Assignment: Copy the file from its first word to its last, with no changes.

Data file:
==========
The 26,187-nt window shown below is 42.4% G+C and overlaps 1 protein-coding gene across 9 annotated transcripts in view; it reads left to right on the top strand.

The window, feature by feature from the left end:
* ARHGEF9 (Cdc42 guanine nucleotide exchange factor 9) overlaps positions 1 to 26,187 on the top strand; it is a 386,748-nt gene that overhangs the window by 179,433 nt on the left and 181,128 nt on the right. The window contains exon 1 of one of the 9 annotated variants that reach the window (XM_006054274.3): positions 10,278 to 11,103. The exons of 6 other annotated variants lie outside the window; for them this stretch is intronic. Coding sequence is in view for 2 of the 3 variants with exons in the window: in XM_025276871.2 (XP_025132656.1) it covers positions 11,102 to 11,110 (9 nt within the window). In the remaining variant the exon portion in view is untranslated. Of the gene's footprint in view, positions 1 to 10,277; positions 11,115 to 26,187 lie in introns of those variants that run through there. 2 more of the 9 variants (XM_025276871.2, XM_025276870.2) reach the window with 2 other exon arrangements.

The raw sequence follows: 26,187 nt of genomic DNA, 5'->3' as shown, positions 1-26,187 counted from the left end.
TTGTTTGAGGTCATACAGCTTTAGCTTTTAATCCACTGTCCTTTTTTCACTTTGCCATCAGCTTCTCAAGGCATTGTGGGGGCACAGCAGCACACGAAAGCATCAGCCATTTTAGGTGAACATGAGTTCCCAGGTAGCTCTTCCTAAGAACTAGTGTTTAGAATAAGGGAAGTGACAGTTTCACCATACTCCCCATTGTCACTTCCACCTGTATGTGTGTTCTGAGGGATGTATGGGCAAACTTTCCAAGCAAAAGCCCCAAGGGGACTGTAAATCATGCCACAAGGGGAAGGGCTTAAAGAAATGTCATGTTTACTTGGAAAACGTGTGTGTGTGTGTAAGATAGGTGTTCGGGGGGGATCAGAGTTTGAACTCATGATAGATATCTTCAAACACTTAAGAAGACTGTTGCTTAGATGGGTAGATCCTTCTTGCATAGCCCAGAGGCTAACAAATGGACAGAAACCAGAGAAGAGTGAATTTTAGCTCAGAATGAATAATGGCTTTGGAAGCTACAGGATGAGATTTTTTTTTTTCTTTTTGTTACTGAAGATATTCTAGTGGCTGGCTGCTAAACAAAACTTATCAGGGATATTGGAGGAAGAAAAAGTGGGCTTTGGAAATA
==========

The 26,187-nt window shown below is 42.4% G+C and overlaps 1 protein-coding gene across 9 annotated transcripts in view; it reads left to right on the top strand.

The window, feature by feature from the left end:
* ARHGEF9 (Cdc42 guanine nucleotide exchange factor 9) overlaps positions 1 to 26,187 on the top strand; it is a 386,748-nt gene that overhangs the window by 179,433 nt on the left and 181,128 nt on the right. The window contains exon 1 of one of the 9 annotated variants that reach the window (XM_006054274.3): positions 10,278 to 11,103. The exons of 6 other annotated variants lie outside the window; for them this stretch is intronic. Coding sequence is in view for 2 of the 3 variants with exons in the window: in XM_025276871.2 (XP_025132656.1) it covers positions 11,102 to 11,110 (9 nt within the window). In the remaining variant the exon portion in view is untranslated. Of the gene's footprint in view, positions 1 to 10,277; positions 11,115 to 26,187 lie in introns of those variants that run through there. 2 more of the 9 variants (XM_025276871.2, XM_025276870.2) reach the window with 2 other exon arrangements.

The raw sequence follows: 26,187 nt of genomic DNA, 5'->3' as shown, positions 1-26,187 counted from the left end.
TTGTTTGAGGTCATACAGCTTTAGCTTTTAATCCACTGTCCTTTTTTCACTTTGCCATCAGCTTCTCAAGGCATTGTGGGGGCACAGCAGCACACGAAAGCATCAGCCATTTTAGGTGAACATGAGTTCCCAGGTAGCTCTTCCTAAGAACTAGTGTTTAGAATAAGGGAAGTGACAGTTTCACCATACTCCCCATTGTCACTTCCACCTGTATGTGTGTTCTGAGGGATGTATGGGCAAACTTTCCAAGCAAAAGCCCCAAGGGGACTGTAAATCATGCCACAAGGGGAAGGGCTTAAAGAAATGTCATGTTTACTTGGAAAACGTGTGTGTGTGTGTAAGATAGGTGTTCGGGGGGGATCAGAGTTTGAACTCATGATAGATATCTTCAAACACTTAAGAAGACTGTTGCTTAGATGGGTAGATCCTTCTTGCATAGCCCAGAGGCTAACAAATGGACAGAAACCAGAGAAGAGTGAATTTTAGCTCAGAATGAATAATGGCTTTGGAAGCTACAGGATGAGATTTTTTTTTTTCTTTTTGTTACTGAAGATATTCTAGTGGCTGGCTGCTAAACAAAACTTATCAGGGATATTGGAGGAAGAAAAAGTGGGCTTTGGAAATA